This was easily the most humane movie I’ve seen since Toy Story 3, with its tear-jerker of an ending, back in 2010. And this film touches the heart in a similar and different way, showing that life is relatable in its small, poignant, important moments, and drawing emotional truth, recognition and reflection from those same narrative themes.

On an industry – watcher note, it’s fascinating to see known actors Arquette and Hawke age on-screen; we can chart their growth in individual films over the years, of course, but never before in the same movie. Meanwhile, Coltrane and the younger Linklater mature into thoughtful young people, with a reflective poignancy present in their earlier in life scenes. Several actors move in and out of the narrative, and I wondered what that must have been like to come back to a project after a gap, or leave it after a year or two of working on it.

The film offers a fuller view of Texas than is usually seen on screen. Linklater directs with a steady hand, never letting a particular moment or theme overwhelm the narrative, or the story to be taken over by sentimentality or something that isn’t rooted in realism.

Best film of my year so far. I’m sure it will be hard to top. I almost don’t want to see another film this year after seeing this one.

boyhood cast

The cast and director as seen at the recent New York premiere.


In a World… where comedy is rooted in reality

I was very pleased that the Michigan Theater belatedly brought the movie In A World.. to Ann Arbor. Something about this movie stood out to me when I became aware of it over the summer. I’m not sure if it was the striking image of Lake Bell prepping a voceover that serves as the film’s poster, something about a news article or publicity item I read, or something else entirely, but I wanted to see it, and even considered making a trip to Royal Oak specifically to see it at the Landmark – but then I learned it was on the calendar at the Michigan.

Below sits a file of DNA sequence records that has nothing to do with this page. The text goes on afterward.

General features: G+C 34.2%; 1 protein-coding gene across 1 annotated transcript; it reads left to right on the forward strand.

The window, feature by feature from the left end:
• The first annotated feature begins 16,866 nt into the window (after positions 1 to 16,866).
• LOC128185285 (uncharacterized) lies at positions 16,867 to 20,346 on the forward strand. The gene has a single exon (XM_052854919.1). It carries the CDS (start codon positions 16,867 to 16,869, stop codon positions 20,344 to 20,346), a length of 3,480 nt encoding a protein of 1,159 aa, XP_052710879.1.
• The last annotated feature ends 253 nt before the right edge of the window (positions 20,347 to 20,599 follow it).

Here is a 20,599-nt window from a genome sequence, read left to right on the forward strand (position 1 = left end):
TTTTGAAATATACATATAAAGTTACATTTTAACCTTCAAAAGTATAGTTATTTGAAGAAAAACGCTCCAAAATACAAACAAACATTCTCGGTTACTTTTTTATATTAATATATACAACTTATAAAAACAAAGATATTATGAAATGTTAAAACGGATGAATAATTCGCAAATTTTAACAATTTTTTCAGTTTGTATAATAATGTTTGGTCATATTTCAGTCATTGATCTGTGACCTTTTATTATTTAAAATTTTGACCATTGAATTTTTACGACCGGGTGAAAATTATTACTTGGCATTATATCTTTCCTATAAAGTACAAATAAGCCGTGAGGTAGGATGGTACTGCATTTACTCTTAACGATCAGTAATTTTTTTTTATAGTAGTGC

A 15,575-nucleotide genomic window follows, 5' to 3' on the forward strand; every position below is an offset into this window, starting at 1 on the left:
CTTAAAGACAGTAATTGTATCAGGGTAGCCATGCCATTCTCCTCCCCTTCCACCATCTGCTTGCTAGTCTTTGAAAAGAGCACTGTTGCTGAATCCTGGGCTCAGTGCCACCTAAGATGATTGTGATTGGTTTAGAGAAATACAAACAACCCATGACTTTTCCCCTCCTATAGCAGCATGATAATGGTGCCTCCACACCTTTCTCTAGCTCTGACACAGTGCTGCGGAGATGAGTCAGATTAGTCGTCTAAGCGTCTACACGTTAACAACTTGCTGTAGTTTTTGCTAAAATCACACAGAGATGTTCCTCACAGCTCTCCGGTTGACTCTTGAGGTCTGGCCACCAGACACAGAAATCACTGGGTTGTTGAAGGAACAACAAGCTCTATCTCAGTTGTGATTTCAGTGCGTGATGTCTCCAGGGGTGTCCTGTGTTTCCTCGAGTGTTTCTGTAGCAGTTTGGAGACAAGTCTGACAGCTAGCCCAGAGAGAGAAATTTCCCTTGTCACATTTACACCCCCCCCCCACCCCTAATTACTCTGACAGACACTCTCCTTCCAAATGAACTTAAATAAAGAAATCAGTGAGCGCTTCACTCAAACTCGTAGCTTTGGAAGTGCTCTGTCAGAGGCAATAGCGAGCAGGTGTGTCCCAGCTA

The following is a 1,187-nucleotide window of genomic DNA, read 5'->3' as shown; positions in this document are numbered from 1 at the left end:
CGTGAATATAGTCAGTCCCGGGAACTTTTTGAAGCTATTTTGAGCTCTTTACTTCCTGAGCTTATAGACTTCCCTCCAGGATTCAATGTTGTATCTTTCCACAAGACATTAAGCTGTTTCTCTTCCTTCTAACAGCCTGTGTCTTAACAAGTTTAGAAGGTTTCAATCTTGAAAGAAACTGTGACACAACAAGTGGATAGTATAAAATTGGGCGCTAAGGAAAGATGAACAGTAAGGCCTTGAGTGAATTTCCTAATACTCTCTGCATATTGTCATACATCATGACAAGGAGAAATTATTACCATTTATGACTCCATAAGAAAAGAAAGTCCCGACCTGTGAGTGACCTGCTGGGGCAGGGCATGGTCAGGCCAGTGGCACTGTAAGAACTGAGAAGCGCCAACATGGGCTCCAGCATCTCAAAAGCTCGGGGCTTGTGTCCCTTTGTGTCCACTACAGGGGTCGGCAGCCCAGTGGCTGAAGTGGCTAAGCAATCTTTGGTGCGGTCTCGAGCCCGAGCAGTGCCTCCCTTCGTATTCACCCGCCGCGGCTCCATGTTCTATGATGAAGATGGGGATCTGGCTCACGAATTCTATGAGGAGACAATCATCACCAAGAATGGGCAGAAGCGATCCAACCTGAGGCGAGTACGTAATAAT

Versatile actress Lake Bell served as writer, director and star for this film, clearly putting much thought and heart into the project. Bell has an appealingly everyday screen presence, though this was perhaps enhanced by a dowdy wardrobe and several “aw, shucks” character choices. I think what made this film stand out to me was her choice to root the comedy in a very real situation, which is something I feel like films don’t often dare to choose.

In this case the plot revolved around the trials and tribulations of making it in the voiceover industry, which is something I’ve had some observational – but not direct – experience of over the years. Bell confronts the reality (and it is a reality) of no women ever voicing movie trailers – and decides to do something about it. With the help of some friends and colleagues. And … her father. Sort of. Who is also a bigshot in the industry and has his own networks and goals. 

The film cast a light on the (occasionally narcissistic) competitiveness of the performing arts industry – and actually acknowledged that trait! I give Bell big props for being willing to go there with her work while finding a resolution to the storyline. She also poked some fun at Los Angeles culture – and made me miss it (though I will be back there, briefly, in February.) I’m not sure her plot really needed several dramatic interludes that felt like padding in the wider scheme of the film, but she led the character arc to a suitable and thoughtful conclusion. Her script was peppered with extensive witticisms and frequent industry in-jokes that I appreciated.

I’m sure this film will stand out on my year-end list.